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There Is Another Way To Look At Things: Anger Is A Choice

Posted Jan 07 2011 9:43am

We need not go “ballistic” when someone says something that offends us or rubs us the wrong way. We have a choice as to how we respond to the “slings and arrows” sent our way by the world.

If someone says, “I don’t like you,” one person might get angry over this for a week-and-a-half. Another person might get angry for a second-and-a-half. It’s a choice. It’s always a choice. “I could choose peace instead of this,” is a message you might tell yourself, to remind yourself of your present-moment choices despite what is going on.

For example, when someone says they don’t like you, instead of getting angry, you could say to yourself, “So what? No big deal. Different strokes for different folks. I’m okay, you’re okay, no skin off my back. I don’t need to get angry and twisted over it. I don’t need to get depressed over it. I don’t need to get anxious. I don’t need to believe that I’m unlikable because he says I am. I don’t need to doubt myself. That’s his opinion. I don’t share that opinion. I need do nothing.”

It certainly wouldn’t hurt to consider if you’ve actually done something you’re not proud of to inspire that comment from the other person. Taking a personal inventory when you get negative feedback from others is a healthy thing; staying open-minded and willing to evaluate criticism directed at yourself, instead of getting angry and defensive, is a sign of mental health and stability. Because if you are behaving in ways that are unlikable, this generates self-loathing and low self-esteem at some level, and you would benefit from changing your behavior. And so it would be a blessing that someone would tell you they don’t like you, because it gives you the opportunity to self-reflect, to change, and to become a better person.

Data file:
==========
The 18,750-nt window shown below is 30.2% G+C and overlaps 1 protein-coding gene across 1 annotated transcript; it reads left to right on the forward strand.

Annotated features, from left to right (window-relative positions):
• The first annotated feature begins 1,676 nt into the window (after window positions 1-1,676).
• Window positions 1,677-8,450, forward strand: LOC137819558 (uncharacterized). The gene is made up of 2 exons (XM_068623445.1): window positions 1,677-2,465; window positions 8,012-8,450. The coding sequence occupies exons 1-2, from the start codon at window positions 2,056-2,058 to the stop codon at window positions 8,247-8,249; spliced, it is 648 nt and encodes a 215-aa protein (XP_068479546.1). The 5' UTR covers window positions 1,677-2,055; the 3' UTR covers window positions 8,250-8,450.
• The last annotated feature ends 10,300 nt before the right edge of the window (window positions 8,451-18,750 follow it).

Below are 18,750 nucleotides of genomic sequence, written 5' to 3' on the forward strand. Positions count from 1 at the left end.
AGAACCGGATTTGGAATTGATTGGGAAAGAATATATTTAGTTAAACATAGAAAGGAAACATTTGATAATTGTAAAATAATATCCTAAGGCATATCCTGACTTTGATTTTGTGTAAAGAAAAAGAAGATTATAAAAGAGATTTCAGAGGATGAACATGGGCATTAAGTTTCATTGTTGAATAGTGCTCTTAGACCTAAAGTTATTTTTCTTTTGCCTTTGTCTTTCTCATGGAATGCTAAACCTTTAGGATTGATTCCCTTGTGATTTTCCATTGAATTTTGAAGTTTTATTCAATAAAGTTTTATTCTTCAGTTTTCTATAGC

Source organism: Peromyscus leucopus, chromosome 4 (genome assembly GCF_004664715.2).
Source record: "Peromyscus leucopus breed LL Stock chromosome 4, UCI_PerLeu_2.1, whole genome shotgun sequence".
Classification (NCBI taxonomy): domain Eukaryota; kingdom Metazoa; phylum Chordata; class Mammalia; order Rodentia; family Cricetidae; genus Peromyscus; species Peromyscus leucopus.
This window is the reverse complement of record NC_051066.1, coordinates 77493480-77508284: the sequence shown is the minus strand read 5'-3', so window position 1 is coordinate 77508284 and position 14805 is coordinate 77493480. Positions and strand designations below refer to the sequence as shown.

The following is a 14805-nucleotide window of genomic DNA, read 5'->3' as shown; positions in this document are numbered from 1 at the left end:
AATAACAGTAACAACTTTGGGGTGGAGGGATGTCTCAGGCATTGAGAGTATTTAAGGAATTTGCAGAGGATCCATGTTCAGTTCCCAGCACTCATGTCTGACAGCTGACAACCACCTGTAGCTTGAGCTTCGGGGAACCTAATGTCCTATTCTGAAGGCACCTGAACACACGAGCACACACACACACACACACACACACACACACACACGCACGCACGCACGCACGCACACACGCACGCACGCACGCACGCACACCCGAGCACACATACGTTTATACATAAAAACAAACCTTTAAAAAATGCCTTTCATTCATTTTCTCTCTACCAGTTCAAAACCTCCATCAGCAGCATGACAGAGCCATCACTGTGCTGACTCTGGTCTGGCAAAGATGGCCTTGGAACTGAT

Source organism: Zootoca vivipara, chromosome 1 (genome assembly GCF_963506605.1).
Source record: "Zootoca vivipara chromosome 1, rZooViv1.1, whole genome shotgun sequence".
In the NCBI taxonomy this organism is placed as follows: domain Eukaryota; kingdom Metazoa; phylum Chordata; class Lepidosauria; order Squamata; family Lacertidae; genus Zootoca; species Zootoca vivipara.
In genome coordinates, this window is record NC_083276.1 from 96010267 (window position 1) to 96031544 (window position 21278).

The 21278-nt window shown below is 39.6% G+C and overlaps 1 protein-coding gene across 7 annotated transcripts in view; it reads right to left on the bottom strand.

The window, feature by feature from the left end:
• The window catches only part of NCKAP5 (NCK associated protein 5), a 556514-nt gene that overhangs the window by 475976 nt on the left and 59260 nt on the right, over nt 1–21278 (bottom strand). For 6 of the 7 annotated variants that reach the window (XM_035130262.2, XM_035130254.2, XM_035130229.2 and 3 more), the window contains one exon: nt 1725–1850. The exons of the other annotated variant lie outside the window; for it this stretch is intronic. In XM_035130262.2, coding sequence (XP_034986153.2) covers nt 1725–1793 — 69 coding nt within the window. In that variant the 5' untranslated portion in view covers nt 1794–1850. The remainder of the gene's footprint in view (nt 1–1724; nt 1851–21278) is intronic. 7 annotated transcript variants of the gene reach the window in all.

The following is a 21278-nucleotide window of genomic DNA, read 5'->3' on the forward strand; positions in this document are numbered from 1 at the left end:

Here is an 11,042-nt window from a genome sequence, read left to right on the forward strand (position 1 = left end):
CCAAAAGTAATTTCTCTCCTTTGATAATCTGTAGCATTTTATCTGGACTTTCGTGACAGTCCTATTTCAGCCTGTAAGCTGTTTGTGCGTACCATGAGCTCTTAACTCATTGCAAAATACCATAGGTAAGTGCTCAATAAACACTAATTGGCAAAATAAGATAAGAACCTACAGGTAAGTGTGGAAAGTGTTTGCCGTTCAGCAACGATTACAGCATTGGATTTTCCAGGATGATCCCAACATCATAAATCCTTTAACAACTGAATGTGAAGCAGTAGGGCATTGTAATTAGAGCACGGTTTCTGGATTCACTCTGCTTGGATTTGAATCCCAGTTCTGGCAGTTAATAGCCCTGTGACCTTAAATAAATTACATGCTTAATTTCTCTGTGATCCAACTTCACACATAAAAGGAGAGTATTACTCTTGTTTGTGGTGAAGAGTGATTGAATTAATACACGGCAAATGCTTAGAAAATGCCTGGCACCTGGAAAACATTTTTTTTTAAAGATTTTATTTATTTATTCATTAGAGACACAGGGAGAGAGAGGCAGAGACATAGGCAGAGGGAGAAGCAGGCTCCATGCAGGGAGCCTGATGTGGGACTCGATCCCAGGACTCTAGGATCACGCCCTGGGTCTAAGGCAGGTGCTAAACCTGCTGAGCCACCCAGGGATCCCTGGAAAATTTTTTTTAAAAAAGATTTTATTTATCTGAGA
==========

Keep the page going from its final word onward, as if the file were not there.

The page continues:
But after you’ve done a personal inventory, if it seems clear to you that you’ve done nothing wrong or inappropriate, you’re just being who you are, and that’s okay with you, then it behooves you to be cool about any disparaging comments people throw at you. It’s their problem, not yours. You don’t need to get angry, you don’t need to debate the issue in an attempt to correct their misperception of you. You need do nothing.

When you’re walking down the street and a car drives through a puddle, splashing water on you, it’s an assault of sorts, you get wet and dirty; but it washes away, no damage done. The same may be said for emotional “splashes” people send your way. You may get wet and dirty, but it washes away, no damage done.

When we perceive ourselves being attacked in some way, we tend to get and stay angry, depressed, anxious, frightened, etc., long past the purpose of it, long past any therapeutic value it might offer us, at which point it becomes a weapon to victimize others and ourselves.

We reap what we sow.

Keep in mind the Law of Reciprocity: whatever we do to others, we’re doing to ourselves at some core level of our consciousness. When we attack others, on some level we’re attacking and demeaning ourselves. When we judge and condemn others, when we put them in an emotional prison by continually blaming them, resenting them, and finding fault with them, we essentially put ourselves in the same emotional prison, loathing ourselves at a deep, unconscious level despite believing on a conscious level that our actions are appropriate and justified.

Conversely, if we love others, we’re loving and esteeming ourselves. And if we forgive others, we’re forgiving ourselves and releasing ourselves from the same emotional prison we think we’ve put the other person in.


Forgive To Win! book cover


Copyright © 2011 Walter E. Jacobson, M.D. . This Feed is for personal non-commercial use only. If you are not reading this material in your news aggregator, the site you are looking at is guilty of copyright infringement. Please contact so we can take legal action immediately.
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